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ARTICLE |

The Discussion About Advance Directives:  Patient and Physician Opinions Regarding When and How It Should Be Conducted

Sarah Coate Johnston, MD; Mark P. Pfeifer, MD; Robert McNutt, MD; Harold M. Adelman, MD; Paul M. Wallach, MD; Joseph F. Boero, MD; Dennis Crnkovich, MD; Kevin A. Halbritter, MD; Sarah C. Johnston, MD; Rita Layson, MD; Jaan E. Sidorov, MD; Arthur Evans, MD, MPH; Miriam B. Settle, PhD
Arch Intern Med. 1995;155(10):1025-1030. doi:10.1001/archinte.1995.00430100047005.
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Background:  Widely publicized court cases have focused national attention on the importance of advance directives. In spite of initiatives such as the Patient Self-Determination Act of 1991, fewer than 10% of Americans have prepared advance directives. One way to increase the preparation of advance directives may be to increase the frequency and quality of discussions about them between individual patients and their physicians. We performed a multicenter observational study to assess the opinions of primary care patients and physicians regarding these discussions.

Methods:  This was a cross-sectional descriptive survey of randomly selected primary care patients and physicians in eight primary care internal medicine clinics in the eastern and midwestern United States. Quantitative questionnaires were used to elicit subjects' demographic characteristics, and their opinions regarding the timing, content, and location of discussions about advance directives.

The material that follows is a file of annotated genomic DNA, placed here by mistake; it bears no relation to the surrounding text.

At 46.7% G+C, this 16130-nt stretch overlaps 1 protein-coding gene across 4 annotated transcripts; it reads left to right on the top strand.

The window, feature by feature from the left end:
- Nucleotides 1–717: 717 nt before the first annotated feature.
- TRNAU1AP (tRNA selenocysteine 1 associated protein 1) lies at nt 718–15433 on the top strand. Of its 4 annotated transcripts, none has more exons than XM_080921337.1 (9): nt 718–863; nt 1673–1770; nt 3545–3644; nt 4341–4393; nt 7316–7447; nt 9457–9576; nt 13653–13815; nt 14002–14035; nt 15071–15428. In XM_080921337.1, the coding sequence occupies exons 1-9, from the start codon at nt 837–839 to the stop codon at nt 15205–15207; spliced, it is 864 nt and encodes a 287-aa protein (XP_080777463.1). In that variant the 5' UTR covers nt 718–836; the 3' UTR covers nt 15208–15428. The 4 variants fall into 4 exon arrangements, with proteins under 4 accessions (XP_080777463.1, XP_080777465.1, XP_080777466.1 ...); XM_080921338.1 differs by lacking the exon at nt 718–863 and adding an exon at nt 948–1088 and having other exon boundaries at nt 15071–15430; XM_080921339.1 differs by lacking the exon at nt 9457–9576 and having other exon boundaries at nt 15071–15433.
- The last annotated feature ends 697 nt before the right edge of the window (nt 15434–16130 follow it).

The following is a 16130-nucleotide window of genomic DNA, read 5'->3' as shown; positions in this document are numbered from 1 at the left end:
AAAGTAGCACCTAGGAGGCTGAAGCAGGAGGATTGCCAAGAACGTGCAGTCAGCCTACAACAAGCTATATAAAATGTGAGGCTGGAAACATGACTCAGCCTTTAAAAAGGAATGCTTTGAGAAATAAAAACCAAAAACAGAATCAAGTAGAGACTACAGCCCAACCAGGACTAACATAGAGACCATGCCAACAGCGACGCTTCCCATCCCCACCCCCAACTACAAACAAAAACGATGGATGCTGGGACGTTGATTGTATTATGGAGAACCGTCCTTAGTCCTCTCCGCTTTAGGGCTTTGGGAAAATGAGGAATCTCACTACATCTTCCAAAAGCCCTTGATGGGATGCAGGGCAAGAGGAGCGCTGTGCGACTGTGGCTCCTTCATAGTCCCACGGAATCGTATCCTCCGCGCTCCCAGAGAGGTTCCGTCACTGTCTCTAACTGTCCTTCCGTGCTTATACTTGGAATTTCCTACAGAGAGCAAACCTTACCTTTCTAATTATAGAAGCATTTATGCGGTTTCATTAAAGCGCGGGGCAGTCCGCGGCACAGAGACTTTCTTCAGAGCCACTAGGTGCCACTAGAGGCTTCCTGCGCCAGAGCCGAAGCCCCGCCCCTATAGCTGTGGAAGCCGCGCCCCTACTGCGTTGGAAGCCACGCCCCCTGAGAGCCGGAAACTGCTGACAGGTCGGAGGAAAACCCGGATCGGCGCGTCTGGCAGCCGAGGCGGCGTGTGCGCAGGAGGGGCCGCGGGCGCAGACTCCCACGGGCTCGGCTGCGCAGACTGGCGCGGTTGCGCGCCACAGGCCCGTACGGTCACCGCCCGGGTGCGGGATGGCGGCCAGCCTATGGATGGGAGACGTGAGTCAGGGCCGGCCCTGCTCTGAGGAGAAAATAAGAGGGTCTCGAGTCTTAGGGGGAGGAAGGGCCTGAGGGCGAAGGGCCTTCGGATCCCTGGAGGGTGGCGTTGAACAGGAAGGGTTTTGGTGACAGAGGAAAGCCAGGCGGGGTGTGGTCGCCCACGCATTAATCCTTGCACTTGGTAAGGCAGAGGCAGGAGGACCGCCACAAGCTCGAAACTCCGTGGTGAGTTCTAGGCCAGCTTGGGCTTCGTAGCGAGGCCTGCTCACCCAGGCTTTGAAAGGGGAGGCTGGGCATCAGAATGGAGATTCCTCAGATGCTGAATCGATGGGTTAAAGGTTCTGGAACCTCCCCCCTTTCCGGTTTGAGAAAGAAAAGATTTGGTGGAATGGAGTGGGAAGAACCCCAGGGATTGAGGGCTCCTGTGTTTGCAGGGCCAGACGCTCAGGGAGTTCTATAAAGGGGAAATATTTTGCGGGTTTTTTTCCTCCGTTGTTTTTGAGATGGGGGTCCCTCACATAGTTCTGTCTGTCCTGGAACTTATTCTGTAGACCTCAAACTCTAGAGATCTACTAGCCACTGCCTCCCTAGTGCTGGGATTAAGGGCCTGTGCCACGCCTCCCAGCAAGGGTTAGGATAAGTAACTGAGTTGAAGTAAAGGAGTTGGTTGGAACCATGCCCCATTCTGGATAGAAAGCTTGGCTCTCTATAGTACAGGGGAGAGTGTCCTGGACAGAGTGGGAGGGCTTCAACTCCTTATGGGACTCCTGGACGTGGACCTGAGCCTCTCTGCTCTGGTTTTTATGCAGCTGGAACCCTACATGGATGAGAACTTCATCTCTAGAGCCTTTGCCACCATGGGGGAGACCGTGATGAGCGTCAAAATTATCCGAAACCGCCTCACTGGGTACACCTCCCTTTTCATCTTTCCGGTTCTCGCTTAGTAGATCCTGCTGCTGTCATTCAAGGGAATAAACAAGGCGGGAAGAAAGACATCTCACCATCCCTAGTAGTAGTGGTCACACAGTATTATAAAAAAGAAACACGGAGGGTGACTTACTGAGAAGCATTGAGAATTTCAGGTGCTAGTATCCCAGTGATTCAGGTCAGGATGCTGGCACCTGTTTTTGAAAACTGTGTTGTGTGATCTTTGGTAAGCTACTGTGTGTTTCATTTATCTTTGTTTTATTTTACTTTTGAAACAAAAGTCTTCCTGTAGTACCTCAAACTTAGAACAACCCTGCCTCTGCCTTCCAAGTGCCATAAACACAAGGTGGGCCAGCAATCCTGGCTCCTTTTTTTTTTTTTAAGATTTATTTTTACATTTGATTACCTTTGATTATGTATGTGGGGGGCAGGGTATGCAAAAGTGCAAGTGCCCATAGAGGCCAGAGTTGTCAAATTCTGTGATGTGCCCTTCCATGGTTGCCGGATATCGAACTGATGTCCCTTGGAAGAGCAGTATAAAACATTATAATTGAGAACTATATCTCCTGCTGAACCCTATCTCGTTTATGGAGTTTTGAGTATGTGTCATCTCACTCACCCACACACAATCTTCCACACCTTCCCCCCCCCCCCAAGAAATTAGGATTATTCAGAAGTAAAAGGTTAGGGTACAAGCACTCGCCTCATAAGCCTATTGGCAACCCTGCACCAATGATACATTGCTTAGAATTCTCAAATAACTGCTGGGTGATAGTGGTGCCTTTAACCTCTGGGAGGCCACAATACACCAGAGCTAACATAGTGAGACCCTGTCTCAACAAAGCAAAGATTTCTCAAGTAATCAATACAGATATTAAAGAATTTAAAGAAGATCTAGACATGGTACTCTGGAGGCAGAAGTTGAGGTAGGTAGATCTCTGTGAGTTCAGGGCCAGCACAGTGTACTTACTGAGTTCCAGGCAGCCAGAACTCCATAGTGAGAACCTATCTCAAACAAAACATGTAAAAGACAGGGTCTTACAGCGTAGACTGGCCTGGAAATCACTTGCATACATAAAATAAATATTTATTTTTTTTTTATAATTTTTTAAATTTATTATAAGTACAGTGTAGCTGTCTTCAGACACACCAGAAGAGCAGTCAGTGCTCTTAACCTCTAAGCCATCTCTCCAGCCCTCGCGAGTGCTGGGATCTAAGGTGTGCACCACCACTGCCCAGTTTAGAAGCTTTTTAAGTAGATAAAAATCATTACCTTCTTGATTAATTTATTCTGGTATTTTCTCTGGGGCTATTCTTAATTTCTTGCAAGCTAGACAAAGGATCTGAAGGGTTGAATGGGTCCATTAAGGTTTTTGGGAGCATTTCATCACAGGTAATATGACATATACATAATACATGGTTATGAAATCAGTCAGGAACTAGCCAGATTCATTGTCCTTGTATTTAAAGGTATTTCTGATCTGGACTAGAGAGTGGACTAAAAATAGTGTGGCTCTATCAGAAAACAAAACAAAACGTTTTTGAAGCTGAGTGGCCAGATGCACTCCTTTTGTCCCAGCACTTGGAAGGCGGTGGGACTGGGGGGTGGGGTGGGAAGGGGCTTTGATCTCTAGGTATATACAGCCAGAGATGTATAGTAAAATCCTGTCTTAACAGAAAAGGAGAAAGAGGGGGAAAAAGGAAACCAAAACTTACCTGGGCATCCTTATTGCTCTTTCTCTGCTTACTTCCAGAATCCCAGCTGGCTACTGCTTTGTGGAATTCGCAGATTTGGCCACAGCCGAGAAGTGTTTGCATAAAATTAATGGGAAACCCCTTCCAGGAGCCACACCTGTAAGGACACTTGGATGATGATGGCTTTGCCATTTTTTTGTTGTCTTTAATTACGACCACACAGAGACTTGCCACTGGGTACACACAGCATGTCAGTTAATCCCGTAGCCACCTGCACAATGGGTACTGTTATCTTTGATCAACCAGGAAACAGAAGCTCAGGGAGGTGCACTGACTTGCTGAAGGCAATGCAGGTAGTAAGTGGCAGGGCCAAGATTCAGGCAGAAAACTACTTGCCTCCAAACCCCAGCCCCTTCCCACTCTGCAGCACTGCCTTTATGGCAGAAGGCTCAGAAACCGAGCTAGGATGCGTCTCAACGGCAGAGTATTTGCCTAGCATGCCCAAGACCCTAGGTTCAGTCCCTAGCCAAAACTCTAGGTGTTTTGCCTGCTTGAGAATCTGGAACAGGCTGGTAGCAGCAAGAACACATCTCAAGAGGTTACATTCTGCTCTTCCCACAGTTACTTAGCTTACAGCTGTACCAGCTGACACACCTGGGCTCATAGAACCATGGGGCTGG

Results:  The 883 subjects included 329 adult outpatients, 282 resident physicians, and 272 practicing physicians. Physician and patient response rates were 75% and 76%, respectively. Patients felt that the discussion should occur earlier than did the physicians: at an earlier age, earlier in the natural history of disease, and earlier in the patient-physician relationship. Most subjects agreed it was the physician's responsibility to initiate the discussion.

Conclusion:  We defined a discrepancy between the preferences of primary care patients and physicians regarding the timing of the discussion about advance directives. We propose physician education regarding patient preferences as the most effective way to accomplish the goal of improving the frequency and quality of discussions about advance directives.(Arch Intern Med. 1995;155:1025-1030)

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The American Medical Association is accredited by the Accreditation Council for Continuing Medical Education to provide continuing medical education for physicians. The AMA designates this journal-based CME activity for a maximum of 1 AMA PRA Category 1 CreditTM per course. Physicians should claim only the credit commensurate with the extent of their participation in the activity. Physicians who complete the CME course and score at least 80% correct on the quiz are eligible for AMA PRA Category 1 CreditTM.
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